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Project

Integrated assessment of options to reduce emissions from deforestation in Tshopo, DR Congo

Mitigation climate change is an urgent and crucial challenge for a sustainable earth-system. Curbing tropical deforestation, and increasing absorption of carbon by (new) tropical forests is being considered as a relevant mitigation strategy because of the assumption that it can be implemented quickly and more cost-effective than other strategies. Reducing Emissions from Deforestation and Forest Degradation (REDD+) has become one of the initiatives most prominently present in research and international climate policy. The idea is to create incentives for developing countries and forest users to reduce carbon emissions by keeping their forests standing, reducing forest degradation, managing forests sustainably and increasing forest carbon stocks. However, in order to make the mechanism work and to design effective, efficient and equitable REDD+ policies, adequate information is needed on several aspects of the local land system where one wishes to intervene: this entails the current land use and land use evolutions, its drivers, and the socio-economic and carbon outcomes of different land use systems. Despite its importance in terms of forest cover and rising deforestation rates, the Democratic Republic of Congo has been underrepresented in studies that address these aspects, especially at subnational scales. In this thesis, we aimed at achieving a better understanding of two aspects of the shifting cultivation land system in Tshopo province: (1) the effects of biophysical conditions, land use and land management on ecosystem services delivery, in particular carbon sequestration, and (2) the drivers of the evolutions of land use and land management, including options for future transitions.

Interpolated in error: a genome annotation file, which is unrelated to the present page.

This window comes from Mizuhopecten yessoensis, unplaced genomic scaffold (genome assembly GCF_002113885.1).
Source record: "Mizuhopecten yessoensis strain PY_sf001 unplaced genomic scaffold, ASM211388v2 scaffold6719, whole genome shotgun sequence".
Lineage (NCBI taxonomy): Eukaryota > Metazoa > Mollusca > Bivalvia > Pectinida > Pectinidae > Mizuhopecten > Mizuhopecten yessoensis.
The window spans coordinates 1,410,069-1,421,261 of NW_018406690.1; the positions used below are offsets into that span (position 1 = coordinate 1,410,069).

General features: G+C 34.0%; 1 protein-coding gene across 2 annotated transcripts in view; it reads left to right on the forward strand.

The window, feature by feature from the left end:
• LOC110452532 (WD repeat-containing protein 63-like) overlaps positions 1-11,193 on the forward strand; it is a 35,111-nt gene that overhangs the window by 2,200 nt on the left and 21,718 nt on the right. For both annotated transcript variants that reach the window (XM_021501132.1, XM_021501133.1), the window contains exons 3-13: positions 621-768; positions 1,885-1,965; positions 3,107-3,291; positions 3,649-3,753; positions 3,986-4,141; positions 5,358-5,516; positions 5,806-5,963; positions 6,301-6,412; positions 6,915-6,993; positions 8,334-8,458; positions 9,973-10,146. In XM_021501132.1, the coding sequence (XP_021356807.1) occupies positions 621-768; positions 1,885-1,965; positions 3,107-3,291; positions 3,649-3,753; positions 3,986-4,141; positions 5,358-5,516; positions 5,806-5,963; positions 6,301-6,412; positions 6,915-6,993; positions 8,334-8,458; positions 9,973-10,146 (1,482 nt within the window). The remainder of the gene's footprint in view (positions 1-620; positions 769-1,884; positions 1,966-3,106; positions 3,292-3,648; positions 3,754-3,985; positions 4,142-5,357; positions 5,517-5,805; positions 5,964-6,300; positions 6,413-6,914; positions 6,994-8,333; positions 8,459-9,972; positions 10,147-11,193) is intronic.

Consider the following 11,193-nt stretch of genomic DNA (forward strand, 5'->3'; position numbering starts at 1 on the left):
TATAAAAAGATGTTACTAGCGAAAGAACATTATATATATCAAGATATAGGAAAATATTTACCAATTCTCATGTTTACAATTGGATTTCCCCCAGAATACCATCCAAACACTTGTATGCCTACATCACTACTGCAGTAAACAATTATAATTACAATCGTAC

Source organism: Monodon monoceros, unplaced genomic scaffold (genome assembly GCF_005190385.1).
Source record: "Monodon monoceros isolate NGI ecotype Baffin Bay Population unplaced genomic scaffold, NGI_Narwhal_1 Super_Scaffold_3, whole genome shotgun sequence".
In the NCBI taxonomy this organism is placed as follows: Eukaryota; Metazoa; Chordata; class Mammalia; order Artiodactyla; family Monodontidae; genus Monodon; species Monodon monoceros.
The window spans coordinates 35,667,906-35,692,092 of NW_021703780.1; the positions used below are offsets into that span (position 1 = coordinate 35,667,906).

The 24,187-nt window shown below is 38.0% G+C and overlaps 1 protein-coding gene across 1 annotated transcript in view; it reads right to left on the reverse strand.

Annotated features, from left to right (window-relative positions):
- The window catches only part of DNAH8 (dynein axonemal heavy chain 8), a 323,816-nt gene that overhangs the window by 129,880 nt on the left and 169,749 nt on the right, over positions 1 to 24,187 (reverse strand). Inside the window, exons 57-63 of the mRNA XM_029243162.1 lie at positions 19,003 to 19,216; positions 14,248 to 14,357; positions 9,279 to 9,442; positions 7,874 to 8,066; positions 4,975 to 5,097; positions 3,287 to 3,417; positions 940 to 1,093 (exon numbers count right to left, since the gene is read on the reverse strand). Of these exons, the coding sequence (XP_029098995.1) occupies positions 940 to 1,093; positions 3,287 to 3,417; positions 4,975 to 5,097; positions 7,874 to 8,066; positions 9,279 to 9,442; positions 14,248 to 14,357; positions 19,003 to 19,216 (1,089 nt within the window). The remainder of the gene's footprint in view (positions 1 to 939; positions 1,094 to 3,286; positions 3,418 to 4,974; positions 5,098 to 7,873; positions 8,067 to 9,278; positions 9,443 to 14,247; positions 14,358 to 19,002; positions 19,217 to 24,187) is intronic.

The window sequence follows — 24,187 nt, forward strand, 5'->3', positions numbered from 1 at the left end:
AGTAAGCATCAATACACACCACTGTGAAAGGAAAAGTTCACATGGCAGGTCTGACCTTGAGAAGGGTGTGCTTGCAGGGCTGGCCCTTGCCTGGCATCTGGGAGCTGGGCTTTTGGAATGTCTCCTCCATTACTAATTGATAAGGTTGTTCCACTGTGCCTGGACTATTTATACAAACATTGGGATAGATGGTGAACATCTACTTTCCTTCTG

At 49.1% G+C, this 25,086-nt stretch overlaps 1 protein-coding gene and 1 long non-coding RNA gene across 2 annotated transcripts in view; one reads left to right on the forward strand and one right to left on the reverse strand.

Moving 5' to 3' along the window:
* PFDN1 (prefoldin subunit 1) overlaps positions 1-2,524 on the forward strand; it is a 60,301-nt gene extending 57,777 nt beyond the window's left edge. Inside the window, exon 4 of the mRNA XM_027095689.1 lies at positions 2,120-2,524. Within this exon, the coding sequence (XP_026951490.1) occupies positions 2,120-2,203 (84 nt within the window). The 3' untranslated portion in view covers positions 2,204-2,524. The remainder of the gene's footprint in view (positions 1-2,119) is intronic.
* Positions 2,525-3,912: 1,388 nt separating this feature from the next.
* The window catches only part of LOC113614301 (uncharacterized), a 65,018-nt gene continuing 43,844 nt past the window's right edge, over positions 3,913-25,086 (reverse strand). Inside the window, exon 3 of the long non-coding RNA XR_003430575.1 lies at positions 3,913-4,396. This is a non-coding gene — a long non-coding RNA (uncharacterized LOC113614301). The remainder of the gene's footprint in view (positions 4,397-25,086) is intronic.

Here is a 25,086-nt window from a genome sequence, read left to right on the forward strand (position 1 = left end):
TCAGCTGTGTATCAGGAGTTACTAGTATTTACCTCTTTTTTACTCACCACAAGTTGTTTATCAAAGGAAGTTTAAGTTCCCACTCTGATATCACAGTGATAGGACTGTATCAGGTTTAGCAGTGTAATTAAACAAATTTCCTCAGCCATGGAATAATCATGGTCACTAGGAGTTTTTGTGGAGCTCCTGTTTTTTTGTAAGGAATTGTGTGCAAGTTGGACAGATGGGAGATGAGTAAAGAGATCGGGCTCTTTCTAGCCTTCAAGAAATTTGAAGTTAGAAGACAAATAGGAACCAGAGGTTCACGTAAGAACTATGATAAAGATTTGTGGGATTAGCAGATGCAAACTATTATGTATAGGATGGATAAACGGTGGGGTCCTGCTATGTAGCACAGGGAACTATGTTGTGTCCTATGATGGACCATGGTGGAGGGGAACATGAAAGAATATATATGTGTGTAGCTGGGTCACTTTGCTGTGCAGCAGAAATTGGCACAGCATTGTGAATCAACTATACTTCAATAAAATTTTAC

In chapter 3, we analysed variation in aboveground carbon and forest structure in old-growth forests in the central Congo Basin, and assessed its implications for carbon mapping. We found that aboveground carbon (AGC) differed significantly within the region and between forest types. With an estimated aboveground carbon stock of 189 ± 40 Mg C ha-1 mixed forest stored significantly less carbon than monodominant forest, storing 225 ± 58 Mg C ha-1. The difference in AGC between the two forest types was due to differences in mean wood density and mean tree heights and not basal area. Our observations confirm generally lower aboveground carbon stocks in the central Congo Basin as compared to the outer fringes. Environmental drivers of AGC correlate to a large extent to environmental conditions determining the occurrence of the two forest types, with higher AGC on sandier soils, but drivers of AGC in mixed forest remain inconclusive. Taking differences in forest structure across forest types into account will benefit forest carbon mapping at different scales. Full inventory plot AGC estimations can benefit from improved accuracy when using forest type specific height:diameter relationships. We further tested the capacity of Asner’s LiDAR universal model in predicting regional level AGC in old-growth forest and found that AGC could be predicted with an 80 % precision. We also found that when differences in forest type are not taken into account, a forest type bias would be induced.